“we,” “our,” “us,” and “our company” refer to FuelCell Energy, Inc., together with its consolidated subsidiaries;


“FuelCell Energy” refers to FuelCell Energy, Inc. and not to any of its subsidiaries;


“common stock” refers to the common stock of FuelCell Energy, Inc., $0.0001 par value per share; and


“senior secured credit facility” refers to the Credit Agreement, dated October 31, 2019, by and among FuelCell Energy, certain of its subsidiaries as guarantors, Orion Energy Partners Investment Agent, LLC, as Administrative Agent and Collateral Agent (the “Agent”), and certain of its affiliates as lenders, as amended, supplemented or otherwise modified from time to time.

Our business and operations may be adversely affected by the recent 2019 Novel Coronavirus (COVID-19) outbreak or other similar outbreaks.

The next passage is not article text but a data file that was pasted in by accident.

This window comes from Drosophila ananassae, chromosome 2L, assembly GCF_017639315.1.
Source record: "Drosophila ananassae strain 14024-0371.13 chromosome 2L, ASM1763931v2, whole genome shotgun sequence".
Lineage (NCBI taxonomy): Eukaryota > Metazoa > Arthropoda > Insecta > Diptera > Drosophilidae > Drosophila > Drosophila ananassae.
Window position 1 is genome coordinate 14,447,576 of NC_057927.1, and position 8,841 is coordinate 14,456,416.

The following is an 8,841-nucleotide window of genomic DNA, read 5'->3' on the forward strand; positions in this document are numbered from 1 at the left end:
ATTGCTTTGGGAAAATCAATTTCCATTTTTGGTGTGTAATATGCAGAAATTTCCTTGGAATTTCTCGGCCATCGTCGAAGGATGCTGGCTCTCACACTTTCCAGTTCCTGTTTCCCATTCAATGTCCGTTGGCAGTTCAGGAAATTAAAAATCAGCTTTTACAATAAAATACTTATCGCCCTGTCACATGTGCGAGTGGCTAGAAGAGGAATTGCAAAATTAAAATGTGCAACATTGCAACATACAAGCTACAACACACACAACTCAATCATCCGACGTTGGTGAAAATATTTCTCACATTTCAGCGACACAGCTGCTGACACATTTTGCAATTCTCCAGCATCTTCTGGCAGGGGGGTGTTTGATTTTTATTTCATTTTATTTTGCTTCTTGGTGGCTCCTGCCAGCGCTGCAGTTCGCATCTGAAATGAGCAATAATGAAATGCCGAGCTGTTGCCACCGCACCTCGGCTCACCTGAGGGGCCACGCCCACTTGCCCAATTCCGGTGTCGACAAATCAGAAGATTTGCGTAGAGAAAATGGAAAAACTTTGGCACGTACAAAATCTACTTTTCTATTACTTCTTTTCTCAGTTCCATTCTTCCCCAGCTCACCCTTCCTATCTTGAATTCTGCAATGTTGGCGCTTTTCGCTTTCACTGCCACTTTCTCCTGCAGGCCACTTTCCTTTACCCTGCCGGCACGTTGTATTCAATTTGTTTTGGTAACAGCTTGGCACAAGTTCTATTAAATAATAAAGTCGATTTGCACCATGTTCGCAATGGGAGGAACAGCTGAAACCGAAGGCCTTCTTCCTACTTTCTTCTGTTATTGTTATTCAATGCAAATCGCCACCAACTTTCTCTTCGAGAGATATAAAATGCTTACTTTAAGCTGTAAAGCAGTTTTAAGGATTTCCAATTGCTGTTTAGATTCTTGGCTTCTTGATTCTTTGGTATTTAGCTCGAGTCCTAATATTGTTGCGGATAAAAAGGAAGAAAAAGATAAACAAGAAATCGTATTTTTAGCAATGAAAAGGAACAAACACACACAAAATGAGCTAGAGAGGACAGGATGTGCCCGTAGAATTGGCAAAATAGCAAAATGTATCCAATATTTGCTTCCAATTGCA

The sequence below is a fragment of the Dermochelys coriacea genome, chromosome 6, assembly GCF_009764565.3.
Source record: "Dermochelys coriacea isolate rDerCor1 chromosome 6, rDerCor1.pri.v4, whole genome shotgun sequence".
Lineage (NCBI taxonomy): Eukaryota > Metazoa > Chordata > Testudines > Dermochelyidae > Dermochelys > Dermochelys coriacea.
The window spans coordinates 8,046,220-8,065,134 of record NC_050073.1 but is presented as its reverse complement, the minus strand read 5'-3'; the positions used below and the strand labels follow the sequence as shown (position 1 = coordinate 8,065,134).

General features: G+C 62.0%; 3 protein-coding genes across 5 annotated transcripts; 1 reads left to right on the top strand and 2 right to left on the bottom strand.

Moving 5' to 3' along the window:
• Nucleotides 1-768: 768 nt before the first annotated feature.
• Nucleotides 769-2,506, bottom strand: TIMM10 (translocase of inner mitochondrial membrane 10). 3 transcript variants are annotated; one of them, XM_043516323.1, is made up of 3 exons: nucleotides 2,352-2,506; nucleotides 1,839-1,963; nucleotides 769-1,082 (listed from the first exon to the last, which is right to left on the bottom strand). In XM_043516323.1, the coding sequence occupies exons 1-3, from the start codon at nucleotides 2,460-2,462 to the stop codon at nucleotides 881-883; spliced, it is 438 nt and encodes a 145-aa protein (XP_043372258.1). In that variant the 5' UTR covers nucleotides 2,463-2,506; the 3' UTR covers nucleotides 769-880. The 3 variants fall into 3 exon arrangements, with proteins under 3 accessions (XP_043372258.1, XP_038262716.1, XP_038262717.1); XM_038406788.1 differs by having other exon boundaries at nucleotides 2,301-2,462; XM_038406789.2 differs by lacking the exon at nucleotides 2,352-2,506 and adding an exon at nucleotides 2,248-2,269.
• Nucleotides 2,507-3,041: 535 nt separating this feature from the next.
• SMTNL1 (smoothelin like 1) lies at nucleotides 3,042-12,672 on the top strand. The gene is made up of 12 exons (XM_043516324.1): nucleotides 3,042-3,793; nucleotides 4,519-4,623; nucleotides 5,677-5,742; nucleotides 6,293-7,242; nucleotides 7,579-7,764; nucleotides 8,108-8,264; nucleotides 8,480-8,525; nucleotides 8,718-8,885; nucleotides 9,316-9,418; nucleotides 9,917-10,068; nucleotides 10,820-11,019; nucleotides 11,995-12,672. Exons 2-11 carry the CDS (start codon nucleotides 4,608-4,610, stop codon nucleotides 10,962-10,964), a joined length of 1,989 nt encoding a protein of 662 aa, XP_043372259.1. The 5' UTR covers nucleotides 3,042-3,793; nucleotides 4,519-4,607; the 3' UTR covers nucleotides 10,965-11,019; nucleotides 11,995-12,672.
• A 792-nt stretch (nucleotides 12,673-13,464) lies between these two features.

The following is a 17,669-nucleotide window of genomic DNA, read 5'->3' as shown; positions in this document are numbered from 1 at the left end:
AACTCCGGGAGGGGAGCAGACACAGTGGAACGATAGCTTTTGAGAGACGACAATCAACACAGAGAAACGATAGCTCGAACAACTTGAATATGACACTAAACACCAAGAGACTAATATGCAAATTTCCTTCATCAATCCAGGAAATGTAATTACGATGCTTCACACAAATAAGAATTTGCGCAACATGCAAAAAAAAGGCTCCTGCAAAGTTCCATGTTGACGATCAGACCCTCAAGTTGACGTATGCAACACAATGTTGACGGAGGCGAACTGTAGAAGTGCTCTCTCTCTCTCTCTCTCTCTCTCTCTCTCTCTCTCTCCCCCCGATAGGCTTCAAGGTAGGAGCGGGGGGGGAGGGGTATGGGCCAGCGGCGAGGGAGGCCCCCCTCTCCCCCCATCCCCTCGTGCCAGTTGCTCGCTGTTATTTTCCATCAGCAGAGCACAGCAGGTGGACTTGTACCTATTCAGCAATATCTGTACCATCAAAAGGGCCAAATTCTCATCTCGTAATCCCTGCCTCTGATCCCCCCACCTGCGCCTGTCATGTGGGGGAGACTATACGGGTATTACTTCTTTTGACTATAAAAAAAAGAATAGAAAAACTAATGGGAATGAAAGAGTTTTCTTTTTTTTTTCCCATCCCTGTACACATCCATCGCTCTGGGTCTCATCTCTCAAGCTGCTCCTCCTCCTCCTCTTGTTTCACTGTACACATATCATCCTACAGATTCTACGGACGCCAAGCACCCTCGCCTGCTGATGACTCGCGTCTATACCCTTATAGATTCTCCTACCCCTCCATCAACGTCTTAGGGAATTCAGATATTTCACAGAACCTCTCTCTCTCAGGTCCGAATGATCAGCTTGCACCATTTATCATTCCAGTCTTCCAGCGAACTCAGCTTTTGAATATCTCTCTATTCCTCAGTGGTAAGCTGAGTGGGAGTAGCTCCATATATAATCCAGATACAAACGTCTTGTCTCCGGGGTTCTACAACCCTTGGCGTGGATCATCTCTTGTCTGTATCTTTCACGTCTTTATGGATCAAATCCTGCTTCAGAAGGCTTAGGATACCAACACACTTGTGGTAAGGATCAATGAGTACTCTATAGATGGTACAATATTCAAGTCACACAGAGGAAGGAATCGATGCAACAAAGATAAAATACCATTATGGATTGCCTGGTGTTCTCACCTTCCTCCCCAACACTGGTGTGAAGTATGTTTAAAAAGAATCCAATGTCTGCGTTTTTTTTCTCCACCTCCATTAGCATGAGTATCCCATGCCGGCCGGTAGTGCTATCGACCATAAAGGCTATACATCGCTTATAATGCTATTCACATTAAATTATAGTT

Any outbreaks of contagious diseases, including the recent outbreak of the coronavirus that was first detected in Wuhan, China in December 2019 and has since developed into a global pandemic, and other adverse public health developments in countries where we operate could have a material and adverse effect on our business, financial condition and results of operations. These effects could include disruptions or restrictions on our employees’ ability to travel, as well as temporary closures of our facilities or the facilities of our customers, suppliers, or other vendors in our supply chain. In addition, the coronavirus has resulted in a widespread health crisis that has adversely affected, and may continue to adversely affect, the economies and financial markets of many countries, resulting in an economic downturn that could affect demand for our products or our ability to obtain financing for our business or projects. Any of these events, which may result in disruptions to our supply chain or customer demand, could materially and adversely affect our business and our financial results. The extent to which the coronavirus will impact our business and our financial results will depend on future developments, which are highly uncertain and cannot be predicted. Such developments may include the geographic spread of the virus, the severity of the disease, the duration of the outbreak, the actions that may be taken by various governmental authorities in response to the outbreak, such as quarantine or “shelter-in-place” orders and business closures imposed by several states within the United States, and the possible impact on the U.S. or global economy. For example, on March 18, 2020, the Company, in response to the escalating global coronavirus (COVID-19) outbreak, temporarily suspended operations at its Torrington, Connecticut manufacturing facility for a one-month period. There can be no assurances that the Torrington manufacturing facility will reopen on schedule (in full or in part) or that our other operations will continue at full or limited capacity.  As a result, at this time, it is impossible to predict the overall impact of the coronavirus on our business, liquidity, capital resources and financial results.